Some Questions for Grandparents About Parenting

Grandparents, Betty and Ernie, are exhausted as they baby-sit, chauffeur, and cook for their granddaughter at the request of their daughter, who became a parent at the age of 45. They say nothing of their exhaustion because they so much want to help. Linda is bewildered and hurt when her parents finally declare they have a life of their own and are no longer available to baby-sit on a regular basis for their new grandson.

Randy doesn’t tell his parents when their granddaughter is ill even though he and Myra could use their help, because he doesn’t want to deal with their worrying.

Although people often talk about how much easier it is to be a grandparent than a parent — you can spoil the child, but not have ongoing responsibility for her — it is often difficult to find a role that works. Grandparents who assume the authority they were used to as parents may be viewed as trying to take over. Grandparents who wait to see what is wanted, can be seen as uninvolved.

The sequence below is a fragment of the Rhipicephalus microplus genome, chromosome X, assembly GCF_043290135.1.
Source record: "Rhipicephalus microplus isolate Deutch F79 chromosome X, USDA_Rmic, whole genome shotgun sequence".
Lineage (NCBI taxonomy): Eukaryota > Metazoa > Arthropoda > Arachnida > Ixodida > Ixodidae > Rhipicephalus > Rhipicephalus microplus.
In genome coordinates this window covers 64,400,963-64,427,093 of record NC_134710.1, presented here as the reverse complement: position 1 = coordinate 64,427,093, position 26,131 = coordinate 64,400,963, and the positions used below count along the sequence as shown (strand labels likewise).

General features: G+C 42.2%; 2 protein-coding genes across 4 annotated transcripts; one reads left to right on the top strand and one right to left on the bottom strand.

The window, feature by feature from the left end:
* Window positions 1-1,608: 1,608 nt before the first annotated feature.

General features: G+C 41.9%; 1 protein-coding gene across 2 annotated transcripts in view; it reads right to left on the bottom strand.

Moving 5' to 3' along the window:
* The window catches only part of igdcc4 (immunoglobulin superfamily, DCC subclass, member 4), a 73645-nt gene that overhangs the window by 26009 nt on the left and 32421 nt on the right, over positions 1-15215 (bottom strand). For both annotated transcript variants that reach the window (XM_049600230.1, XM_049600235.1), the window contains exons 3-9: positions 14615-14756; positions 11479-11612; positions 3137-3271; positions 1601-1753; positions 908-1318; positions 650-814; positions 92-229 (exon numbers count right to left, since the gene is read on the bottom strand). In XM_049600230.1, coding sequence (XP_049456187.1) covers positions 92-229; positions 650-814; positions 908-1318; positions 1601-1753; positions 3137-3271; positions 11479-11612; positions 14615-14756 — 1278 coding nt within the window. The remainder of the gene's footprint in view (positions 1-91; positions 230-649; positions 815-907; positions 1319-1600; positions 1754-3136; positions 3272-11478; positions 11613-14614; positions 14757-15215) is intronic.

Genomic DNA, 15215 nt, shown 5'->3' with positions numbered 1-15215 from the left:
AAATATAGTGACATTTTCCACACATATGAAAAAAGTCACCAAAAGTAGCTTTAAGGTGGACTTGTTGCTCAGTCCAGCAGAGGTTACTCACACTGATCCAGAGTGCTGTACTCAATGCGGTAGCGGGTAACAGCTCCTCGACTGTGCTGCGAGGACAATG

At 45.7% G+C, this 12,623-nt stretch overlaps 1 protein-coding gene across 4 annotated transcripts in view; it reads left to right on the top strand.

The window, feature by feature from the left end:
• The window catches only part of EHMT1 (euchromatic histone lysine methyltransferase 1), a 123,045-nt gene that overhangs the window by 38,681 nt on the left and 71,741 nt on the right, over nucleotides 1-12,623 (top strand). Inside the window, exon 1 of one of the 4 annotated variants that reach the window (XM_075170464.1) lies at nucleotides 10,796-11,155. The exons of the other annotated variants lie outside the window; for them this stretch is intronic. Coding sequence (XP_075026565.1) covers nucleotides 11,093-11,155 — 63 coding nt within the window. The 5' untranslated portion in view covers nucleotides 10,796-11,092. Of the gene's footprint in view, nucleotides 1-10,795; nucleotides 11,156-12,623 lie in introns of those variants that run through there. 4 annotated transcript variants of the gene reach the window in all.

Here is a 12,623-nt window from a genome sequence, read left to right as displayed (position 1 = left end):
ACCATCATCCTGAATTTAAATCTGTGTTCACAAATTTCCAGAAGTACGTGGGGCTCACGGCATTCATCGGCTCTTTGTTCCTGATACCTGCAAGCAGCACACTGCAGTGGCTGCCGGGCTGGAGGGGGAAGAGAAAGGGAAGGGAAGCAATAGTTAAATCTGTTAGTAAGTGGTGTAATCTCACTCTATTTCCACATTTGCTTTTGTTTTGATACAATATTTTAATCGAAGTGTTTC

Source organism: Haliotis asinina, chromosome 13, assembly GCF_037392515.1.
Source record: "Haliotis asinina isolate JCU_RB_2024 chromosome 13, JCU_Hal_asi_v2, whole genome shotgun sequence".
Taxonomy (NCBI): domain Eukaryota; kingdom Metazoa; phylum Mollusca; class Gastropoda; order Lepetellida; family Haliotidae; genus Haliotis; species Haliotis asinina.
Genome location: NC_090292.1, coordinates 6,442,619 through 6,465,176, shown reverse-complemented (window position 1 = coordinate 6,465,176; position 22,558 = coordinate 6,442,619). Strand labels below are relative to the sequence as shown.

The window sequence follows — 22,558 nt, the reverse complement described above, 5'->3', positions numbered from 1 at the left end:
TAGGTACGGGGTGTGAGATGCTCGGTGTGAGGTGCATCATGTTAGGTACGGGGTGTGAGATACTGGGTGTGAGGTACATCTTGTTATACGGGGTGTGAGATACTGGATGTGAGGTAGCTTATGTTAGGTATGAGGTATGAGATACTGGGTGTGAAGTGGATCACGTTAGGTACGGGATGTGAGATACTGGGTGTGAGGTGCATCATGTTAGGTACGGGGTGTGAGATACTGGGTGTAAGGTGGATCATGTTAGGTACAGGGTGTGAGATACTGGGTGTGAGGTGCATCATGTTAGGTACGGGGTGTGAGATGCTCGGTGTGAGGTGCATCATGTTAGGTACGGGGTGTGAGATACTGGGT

What can help? Grandparents may want to try asking new parents what they would like, what they may need, making suggestions and attending to how they are received, and always remembering that your children will probably not do things as you did them.

Questions

  1. What do you most hope for in your relationship with your grandchild?
  2. What has happened so far that contributes to that goal?
  3. In establishing this relationship what have been the effects on your relationship with your child and his or her partner (if they have one)? Are these effects what you intended?
  4. How might you get what you want with both your children and grandchildren?
  5. What do you appreciate in your child as a parent? Does he or she know that?

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